But first on the agenda was dealing with six pounds of ground pork that I had been stockpiling in the freezer for a few weeks to make a serious batch of shu-mai.
My grandmother is an amazing cook, and never more content than when seeing her family enjoy her food. While she's in good health, she's getting up in years, so she doesn't have the energy to make her legen-(wait for it!)-dary shu-mai very often. In the past, when we visited, she would give us a batch to take home, which we would store in the freezer and ration ourselves to just a few every few weeks until they were all gone - to our great disappointment - and until our next visit. And whenever I told my grandmother that we were hoarding them, she would always feign horror ("Eat them up, eat them up!"), but I think inside she was so proud to know that we enjoyed them so much.
So a few years ago, in an attempt to stave off the crazy hankerings we would get during our shu-mai droughts, I asked my grandmother to teach me how to make them. She had never actually written down the recipe, and I'd never seen her make them, so I roped in Matthew as annotator to capture the ingredients while I got my hands dirty next to her. I think she got a big kick out of having one of her grandkids - the gay one, to boot - listening so intently to her. And with Aunty M. - the chemist - "translating" some of the concepts into actual measurements, we got pretty good instructions that I've been able to use whenever I've got, oh, a few hours to kill. And a whole lotta ground pork.
So on Monday I ended up with almost twelve dozen of these pretty puppies. And even though we had to taste test...ahem...a few - you know, just to make sure they were okay - I still managed to pack away a good number in our freezer for the coming weeks.
So if you read my Thanksgiving post, you'll know that I've never actually roasted a bird, even though it's apparently the easiest thing to do. I do a lot of cooking with chicken - mainly boneless, skinless breasts, because neither of us likes bones in meat - but I decided to take a page from my mother's book and bought a store-roasted rotisserie chicken for the first time this weekend. And in following my Everyday Food magazine (one of my two Martha-branded subscriptions), I shredded and prepped the chicken for a chicken and spinach casserole that we enjoyed that night next to a batch of oven-roasted Yukon Golds, and chicken with couscous and orange that I threw together last night in under ten minutes. (I'm not a huge fan of mint, so I used scallions instead.) With plenty of leftovers to spare, one rotisserie chicken ended up as four meals. Awesome.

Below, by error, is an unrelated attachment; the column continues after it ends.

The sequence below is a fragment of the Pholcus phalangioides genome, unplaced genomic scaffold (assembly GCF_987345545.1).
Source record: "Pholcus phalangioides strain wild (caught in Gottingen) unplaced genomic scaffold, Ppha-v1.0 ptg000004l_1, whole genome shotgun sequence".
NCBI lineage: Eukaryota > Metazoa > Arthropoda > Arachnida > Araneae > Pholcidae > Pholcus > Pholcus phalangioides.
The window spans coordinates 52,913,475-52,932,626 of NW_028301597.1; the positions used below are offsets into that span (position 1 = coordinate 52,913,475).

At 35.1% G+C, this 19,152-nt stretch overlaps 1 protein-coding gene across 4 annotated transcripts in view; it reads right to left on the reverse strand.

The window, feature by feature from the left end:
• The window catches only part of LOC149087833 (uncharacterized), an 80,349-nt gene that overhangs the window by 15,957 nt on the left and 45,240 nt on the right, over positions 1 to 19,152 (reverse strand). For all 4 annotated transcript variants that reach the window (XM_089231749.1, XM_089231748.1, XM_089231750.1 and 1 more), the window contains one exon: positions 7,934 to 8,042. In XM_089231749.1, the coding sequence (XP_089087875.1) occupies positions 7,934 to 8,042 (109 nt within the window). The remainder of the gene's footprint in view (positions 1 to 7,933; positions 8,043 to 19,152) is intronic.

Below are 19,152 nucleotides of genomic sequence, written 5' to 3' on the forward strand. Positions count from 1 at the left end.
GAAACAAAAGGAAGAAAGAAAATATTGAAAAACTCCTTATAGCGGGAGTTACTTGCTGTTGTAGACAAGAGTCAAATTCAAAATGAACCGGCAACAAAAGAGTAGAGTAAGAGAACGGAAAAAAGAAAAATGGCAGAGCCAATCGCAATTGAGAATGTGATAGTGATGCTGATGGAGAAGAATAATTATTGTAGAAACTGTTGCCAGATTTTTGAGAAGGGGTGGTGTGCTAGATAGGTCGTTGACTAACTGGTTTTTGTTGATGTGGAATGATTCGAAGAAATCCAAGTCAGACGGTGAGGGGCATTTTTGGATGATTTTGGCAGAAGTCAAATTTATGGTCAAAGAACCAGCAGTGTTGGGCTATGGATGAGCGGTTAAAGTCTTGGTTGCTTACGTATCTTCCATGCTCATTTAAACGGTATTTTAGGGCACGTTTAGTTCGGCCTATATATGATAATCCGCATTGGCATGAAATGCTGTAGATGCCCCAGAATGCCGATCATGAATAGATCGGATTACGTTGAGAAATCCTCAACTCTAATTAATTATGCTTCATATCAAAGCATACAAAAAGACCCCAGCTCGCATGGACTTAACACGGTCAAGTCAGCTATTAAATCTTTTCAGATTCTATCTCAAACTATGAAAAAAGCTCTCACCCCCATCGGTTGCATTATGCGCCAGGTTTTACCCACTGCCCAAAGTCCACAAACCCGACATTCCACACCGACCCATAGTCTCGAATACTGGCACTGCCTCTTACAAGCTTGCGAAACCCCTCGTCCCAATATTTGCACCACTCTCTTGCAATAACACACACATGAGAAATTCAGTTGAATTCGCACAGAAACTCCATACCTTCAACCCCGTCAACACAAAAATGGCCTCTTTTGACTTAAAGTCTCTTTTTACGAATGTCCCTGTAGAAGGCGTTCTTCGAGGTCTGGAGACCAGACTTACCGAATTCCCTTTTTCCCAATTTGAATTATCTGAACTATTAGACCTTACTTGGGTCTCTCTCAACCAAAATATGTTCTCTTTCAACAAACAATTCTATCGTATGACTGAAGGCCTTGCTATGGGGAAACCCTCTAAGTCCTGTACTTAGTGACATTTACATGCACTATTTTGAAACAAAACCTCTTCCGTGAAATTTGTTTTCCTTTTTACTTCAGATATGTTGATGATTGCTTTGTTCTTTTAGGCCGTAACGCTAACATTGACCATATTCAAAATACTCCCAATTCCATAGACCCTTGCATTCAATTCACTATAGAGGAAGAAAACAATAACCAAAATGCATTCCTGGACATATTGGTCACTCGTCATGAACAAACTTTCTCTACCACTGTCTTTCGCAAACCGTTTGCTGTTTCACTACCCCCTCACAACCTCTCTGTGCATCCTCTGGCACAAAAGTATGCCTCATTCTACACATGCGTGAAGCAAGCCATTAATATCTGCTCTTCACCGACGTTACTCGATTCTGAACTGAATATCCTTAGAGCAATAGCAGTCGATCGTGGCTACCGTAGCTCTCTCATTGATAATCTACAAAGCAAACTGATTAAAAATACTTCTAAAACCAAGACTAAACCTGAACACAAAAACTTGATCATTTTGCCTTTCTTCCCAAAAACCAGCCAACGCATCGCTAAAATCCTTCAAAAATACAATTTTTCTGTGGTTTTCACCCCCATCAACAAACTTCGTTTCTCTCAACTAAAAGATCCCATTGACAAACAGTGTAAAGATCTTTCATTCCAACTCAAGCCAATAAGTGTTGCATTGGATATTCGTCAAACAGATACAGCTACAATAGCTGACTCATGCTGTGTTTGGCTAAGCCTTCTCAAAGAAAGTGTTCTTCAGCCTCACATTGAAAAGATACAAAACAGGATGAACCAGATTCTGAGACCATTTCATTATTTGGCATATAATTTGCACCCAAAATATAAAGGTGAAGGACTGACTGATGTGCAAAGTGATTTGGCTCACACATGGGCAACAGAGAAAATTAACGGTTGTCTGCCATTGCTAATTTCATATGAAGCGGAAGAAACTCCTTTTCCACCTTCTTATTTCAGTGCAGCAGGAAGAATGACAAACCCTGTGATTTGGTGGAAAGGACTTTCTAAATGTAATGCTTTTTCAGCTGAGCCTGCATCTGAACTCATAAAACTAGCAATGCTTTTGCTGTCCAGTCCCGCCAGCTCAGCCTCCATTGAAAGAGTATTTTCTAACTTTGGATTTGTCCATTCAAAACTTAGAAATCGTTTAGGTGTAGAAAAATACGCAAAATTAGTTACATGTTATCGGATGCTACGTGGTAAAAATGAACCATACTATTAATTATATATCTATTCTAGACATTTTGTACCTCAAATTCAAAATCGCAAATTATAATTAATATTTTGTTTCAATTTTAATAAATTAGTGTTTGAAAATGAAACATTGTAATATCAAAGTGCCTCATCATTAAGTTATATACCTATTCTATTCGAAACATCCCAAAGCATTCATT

Sausages! (well, kinda)
Turkey sausages were also on sale this weekend, so I grabbed two batches. As I've been doing recently with any type of sausages, I cooked them all at once, and put small batches in freezer bags that I can defrost overnight for dinner the next day. Two minutes in the microwave, and voila! dinner is ready. ("Voila" being French for "Could this be any easier?" - emphasis a la Chanandler Bong.)
Apples! Cranberries! And Special Guest - Blueberries!
I love this apple-cranberry crisp, again from Everyday Food. And since Braeburns were on sale this week, and I had stockpiled some cranberries in the freezer when I had thought I would use them in my holiday baking extravaganza, it was a good time to crank it out again. And for good measure, I threw in some blueberries - that have held up remarkably well in the freezer - from our summer picking with M and J.
So after hearing about all of my productive cooking adventures, someone at work asked me what my freezer looks like. And being the obliging fella that I am, here it is, in all its overflowing, probably-energy-inefficient, frozen-food-gloriousness. And no, you're not going to find money in my freezer - because there's no space.
I am so my mother's child.